Mass bug: packages should not auto-enable systemd units
awilliam at redhat.com
Wed Jun 4 18:23:05 UTC 2014
On Wed, 2014-04-23 at 16:59 -0700, Andrew Lutomirski wrote:
> Hi everyone-
> This is a notice in accordance with the mass bug filing procedure.
> A number of packages install systemd units and enable them
> automatically. They should not. Please update these packages to use the
> macroized scriptlet
> If your package has an exception from FESCo permitting it to enable
> itself, please make sure that the service in question is listed in the
> appropriate preset file.
> There is a general exception described here:
> If your package falls under the general exception, then it is possible
> that no change is required. Nevertheless, if you are relying on the
> exception, please make sure that your rpm scripts are sensible. The
> exception is:
> In addition, any service which does not remain persistent on the
> system (aka, it "runs once then goes away"), does not listen to
> incoming connections during initialization, and does not require
> configuration to be functional may be enabled by default (but is not
> required to do so). An example of "runs once then goes away" service
> is iptables.
The page is somewhat confusingly written, but I don't believe you are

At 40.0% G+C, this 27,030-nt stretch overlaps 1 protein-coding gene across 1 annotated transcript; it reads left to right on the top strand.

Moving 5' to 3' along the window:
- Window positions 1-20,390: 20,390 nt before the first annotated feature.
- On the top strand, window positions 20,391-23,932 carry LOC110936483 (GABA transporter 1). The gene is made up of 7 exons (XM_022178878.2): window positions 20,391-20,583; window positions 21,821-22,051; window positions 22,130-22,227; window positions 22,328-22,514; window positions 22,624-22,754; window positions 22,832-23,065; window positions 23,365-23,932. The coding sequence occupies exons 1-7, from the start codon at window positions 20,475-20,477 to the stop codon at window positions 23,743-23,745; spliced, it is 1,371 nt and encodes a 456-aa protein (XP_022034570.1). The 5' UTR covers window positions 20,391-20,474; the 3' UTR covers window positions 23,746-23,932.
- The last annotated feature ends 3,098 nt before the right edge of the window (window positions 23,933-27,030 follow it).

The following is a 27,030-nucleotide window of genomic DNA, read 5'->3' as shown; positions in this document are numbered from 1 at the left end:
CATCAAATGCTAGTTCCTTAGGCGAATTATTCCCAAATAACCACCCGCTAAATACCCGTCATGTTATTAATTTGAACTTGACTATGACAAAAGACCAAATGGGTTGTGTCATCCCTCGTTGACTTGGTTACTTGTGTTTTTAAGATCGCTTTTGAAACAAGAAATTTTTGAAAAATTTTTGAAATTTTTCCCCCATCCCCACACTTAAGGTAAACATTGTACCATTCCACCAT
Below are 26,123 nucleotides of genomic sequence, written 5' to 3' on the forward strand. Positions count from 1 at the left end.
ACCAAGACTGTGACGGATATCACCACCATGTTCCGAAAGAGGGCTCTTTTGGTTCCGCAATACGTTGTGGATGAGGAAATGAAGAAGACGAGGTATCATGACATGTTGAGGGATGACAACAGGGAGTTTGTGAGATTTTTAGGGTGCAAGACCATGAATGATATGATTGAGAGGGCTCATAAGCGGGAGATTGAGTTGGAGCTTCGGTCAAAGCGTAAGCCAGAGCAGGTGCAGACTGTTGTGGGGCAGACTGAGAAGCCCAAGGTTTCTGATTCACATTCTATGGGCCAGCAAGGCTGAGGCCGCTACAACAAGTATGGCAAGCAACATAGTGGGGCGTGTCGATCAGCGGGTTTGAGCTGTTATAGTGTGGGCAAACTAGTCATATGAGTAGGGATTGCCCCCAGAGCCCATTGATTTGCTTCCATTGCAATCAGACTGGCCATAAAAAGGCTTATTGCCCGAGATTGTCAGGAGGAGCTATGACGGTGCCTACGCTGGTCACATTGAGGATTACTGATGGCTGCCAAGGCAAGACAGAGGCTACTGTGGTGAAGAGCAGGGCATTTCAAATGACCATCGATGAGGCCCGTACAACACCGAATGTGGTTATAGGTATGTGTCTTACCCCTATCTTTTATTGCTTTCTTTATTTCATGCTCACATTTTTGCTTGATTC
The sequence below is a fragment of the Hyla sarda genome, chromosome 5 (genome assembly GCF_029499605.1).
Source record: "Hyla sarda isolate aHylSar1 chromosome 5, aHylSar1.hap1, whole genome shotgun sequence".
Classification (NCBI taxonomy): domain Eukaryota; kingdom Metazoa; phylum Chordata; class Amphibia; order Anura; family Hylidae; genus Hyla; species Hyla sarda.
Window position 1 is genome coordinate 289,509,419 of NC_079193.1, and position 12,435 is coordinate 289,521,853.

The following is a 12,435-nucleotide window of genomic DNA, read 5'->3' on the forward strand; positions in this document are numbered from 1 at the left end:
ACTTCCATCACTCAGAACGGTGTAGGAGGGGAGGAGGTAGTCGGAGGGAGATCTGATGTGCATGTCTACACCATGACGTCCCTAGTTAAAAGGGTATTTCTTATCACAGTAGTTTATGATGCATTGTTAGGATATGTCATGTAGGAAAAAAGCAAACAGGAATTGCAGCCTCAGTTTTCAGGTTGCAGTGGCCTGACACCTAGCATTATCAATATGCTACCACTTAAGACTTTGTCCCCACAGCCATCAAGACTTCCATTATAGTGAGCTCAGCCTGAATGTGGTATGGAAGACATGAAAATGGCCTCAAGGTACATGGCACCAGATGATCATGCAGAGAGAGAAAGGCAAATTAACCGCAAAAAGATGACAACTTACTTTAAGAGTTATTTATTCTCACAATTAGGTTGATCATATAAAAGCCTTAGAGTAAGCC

reading it correctly.
I believe the page lists *two* general exceptions, not just the one you
list. Both of the first two paragraphs are exceptions.
"If a service does not require configuration to be functional and does
not listen on a network socket, it may be enabled by default (but is not
required to do so)." is Exception #1
"In addition, any service which does not remain persistent on the system
(aka, it "runs once then goes away"), does not listen to incoming
connections during initialization, and does not require configuration to
be functional may be enabled by default (but is not required to do so)."
is Exception #2
I don't quite understand why these are written entirely separately, as
so far as I can see, #1 entirely subsumes #2: anything excepted by #2 is
also excepted by #1.
The big difference here with what you wrote in your email is that a
service does not have to be one-shot to be covered by the exception. The
only requirements to be excepted are i) 'does not listen on a network
socket' / 'does not listen to incoming connections' (these seem
basically the same to me) and ii) 'does not require configuration to be
I'm not sure if any of the packages you filed against are covered by
Exception #1 (one which I'm fairly sure is covered is 'at', but I don't
see that you actually filed a bug against it), but if I'm right, you
might want to check.
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